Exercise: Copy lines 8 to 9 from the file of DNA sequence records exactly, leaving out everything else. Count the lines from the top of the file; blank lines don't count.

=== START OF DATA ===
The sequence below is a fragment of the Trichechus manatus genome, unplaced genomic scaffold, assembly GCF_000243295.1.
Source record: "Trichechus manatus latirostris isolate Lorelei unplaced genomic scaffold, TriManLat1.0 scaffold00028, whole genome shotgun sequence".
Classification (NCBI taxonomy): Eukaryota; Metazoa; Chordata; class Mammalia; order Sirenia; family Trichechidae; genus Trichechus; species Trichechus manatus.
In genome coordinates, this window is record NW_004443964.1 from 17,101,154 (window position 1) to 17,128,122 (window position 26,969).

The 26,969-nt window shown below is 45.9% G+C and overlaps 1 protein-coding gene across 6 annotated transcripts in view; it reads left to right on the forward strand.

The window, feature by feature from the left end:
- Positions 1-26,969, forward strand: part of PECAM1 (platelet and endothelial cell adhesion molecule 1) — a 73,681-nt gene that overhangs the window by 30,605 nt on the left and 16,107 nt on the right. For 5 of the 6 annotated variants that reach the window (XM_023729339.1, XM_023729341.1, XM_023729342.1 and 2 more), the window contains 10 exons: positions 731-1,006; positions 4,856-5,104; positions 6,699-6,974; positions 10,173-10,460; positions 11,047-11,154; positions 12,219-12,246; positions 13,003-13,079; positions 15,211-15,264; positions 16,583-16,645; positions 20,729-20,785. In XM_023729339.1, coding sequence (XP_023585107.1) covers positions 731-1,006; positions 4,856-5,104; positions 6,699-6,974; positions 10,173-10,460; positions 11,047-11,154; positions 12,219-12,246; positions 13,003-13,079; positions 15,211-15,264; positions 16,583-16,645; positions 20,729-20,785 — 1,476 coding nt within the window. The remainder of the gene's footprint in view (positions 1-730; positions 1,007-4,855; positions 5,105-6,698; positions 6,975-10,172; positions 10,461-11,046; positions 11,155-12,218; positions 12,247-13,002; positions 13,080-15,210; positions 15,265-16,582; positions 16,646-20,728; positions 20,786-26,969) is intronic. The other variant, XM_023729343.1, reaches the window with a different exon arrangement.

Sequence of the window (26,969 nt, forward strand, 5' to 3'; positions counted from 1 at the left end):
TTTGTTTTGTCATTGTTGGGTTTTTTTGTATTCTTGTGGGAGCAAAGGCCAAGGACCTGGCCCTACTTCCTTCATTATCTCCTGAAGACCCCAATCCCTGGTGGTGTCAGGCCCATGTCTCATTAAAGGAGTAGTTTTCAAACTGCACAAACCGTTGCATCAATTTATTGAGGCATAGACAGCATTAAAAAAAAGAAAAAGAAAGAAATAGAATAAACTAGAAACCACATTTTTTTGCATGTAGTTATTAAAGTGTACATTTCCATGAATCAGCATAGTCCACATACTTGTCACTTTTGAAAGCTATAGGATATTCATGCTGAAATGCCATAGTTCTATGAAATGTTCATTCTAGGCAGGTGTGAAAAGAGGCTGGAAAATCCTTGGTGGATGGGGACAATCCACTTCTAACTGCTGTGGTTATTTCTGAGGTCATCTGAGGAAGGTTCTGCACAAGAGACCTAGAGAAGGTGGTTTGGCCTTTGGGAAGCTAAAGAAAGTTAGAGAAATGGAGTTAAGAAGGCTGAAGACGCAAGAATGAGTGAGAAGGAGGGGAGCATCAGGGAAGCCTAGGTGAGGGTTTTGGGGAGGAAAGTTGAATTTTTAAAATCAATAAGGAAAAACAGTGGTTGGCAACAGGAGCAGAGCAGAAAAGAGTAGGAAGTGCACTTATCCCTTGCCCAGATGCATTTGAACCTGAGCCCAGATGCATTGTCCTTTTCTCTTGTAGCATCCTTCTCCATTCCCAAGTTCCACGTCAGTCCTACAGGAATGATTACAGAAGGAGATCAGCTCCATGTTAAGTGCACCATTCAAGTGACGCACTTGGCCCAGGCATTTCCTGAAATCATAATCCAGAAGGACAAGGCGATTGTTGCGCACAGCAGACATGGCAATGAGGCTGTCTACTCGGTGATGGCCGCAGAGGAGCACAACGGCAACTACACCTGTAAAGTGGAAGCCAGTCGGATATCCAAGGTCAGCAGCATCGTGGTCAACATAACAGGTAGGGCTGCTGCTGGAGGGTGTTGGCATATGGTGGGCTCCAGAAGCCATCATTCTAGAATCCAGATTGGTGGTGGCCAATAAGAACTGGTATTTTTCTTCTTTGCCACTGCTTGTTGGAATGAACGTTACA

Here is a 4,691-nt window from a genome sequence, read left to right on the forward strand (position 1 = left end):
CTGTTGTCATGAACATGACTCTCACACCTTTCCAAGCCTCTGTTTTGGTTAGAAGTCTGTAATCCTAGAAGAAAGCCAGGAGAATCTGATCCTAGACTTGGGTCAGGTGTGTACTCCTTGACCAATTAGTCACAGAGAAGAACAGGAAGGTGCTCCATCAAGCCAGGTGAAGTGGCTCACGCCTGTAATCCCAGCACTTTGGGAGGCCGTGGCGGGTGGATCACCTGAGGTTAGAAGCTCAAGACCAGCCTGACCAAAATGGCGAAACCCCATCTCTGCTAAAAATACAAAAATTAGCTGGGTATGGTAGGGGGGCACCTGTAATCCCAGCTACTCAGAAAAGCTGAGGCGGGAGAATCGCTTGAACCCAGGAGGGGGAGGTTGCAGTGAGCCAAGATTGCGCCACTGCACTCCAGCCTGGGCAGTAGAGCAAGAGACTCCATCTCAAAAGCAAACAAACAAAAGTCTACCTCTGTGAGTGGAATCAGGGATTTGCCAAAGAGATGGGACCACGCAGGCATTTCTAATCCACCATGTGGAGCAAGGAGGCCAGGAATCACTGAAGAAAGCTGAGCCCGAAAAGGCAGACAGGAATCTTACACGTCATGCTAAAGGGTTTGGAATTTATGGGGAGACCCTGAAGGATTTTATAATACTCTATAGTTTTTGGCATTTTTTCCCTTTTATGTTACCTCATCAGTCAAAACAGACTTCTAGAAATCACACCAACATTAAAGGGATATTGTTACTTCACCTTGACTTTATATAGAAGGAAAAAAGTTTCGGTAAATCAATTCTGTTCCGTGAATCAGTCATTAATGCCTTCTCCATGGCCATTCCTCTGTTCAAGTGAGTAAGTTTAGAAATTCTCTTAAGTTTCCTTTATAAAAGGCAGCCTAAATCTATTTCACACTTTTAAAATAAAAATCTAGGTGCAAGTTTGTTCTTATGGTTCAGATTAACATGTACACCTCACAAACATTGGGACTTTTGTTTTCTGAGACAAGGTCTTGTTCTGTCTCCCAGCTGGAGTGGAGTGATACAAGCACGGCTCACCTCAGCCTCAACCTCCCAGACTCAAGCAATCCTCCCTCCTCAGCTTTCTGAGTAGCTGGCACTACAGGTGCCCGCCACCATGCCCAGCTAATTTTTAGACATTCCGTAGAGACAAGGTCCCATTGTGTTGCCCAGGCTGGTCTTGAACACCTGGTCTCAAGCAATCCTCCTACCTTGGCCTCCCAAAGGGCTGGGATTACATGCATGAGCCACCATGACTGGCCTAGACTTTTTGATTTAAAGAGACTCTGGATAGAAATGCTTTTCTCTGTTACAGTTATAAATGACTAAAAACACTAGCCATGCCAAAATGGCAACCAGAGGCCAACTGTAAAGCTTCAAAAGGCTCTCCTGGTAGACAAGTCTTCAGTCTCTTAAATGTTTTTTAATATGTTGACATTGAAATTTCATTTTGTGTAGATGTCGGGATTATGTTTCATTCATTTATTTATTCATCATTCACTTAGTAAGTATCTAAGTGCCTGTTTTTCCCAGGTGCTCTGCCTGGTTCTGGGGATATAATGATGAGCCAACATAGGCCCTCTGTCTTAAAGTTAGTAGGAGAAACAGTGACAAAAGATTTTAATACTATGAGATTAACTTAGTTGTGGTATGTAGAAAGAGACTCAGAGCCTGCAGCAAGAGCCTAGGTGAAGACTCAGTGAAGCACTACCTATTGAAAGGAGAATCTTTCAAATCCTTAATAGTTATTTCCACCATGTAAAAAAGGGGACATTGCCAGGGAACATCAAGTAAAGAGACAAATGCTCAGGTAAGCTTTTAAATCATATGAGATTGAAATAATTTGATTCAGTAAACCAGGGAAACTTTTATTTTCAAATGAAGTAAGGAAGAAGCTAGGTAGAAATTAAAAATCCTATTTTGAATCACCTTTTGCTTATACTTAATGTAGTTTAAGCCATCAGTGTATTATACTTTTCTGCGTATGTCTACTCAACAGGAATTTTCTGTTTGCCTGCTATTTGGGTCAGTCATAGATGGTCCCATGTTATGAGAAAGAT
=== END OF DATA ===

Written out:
Sequence of the window (26,969 nt, forward strand, 5' to 3'; positions counted from 1 at the left end):
TTTGTTTTGTCATTGTTGGGTTTTTTTGTATTCTTGTGGGAGCAAAGGCCAAGGACCTGGCCCTACTTCCTTCATTATCTCCTGAAGACCCCAATCCCTGGTGGTGTCAGGCCCATGTCTCATTAAAGGAGTAGTTTTCAAACTGCACAAACCGTTGCATCAATTTATTGAGGCATAGACAGCATTAAAAAAAAGAAAAAGAAAGAAATAGAATAAACTAGAAACCACATTTTTTTGCATGTAGTTATTAAAGTGTACATTTCCATGAATCAGCATAGTCCACATACTTGTCACTTTTGAAAGCTATAGGATATTCATGCTGAAATGCCATAGTTCTATGAAATGTTCATTCTAGGCAGGTGTGAAAAGAGGCTGGAAAATCCTTGGTGGATGGGGACAATCCACTTCTAACTGCTGTGGTTATTTCTGAGGTCATCTGAGGAAGGTTCTGCACAAGAGACCTAGAGAAGGTGGTTTGGCCTTTGGGAAGCTAAAGAAAGTTAGAGAAATGGAGTTAAGAAGGCTGAAGACGCAAGAATGAGTGAGAAGGAGGGGAGCATCAGGGAAGCCTAGGTGAGGGTTTTGGGGAGGAAAGTTGAATTTTTAAAATCAATAAGGAAAAACAGTGGTTGGCAACAGGAGCAGAGCAGAAAAGAGTAGGAAGTGCACTTATCCCTTGCCCAGATGCATTTGAACCTGAGCCCAGATGCATTGTCCTTTTCTCTTGTAGCATCCTTCTCCATTCCCAAGTTCCACGTCAGTCCTACAGGAATGATTACAGAAGGAGATCAGCTCCATGTTAAGTGCACCATTCAAGTGACGCACTTGGCCCAGGCATTTCCTGAAATCATAATCCAGAAGGACAAGGCGATTGTTGCGCACAGCAGACATGGCAATGAGGCTGTCTACTCGGTGATGGCCGCAGAGGAGCACAACGGCAACTACACCTGTAAAGTGGAAGCCAGTCGGATATCCAAGGTCAGCAGCATCGTGGTCAACATAACAGGTAGGGCTGCTGCTGGAGGGTGTTGGCATATGGTGGGCTCCAGAAGCCATCATTCTAGAATCCAGATTGGTGGTGGCCAATAAGAACTGGTATTTTTCTTCTTTGCCACTGCTTGTTGGAATGAACGTTACA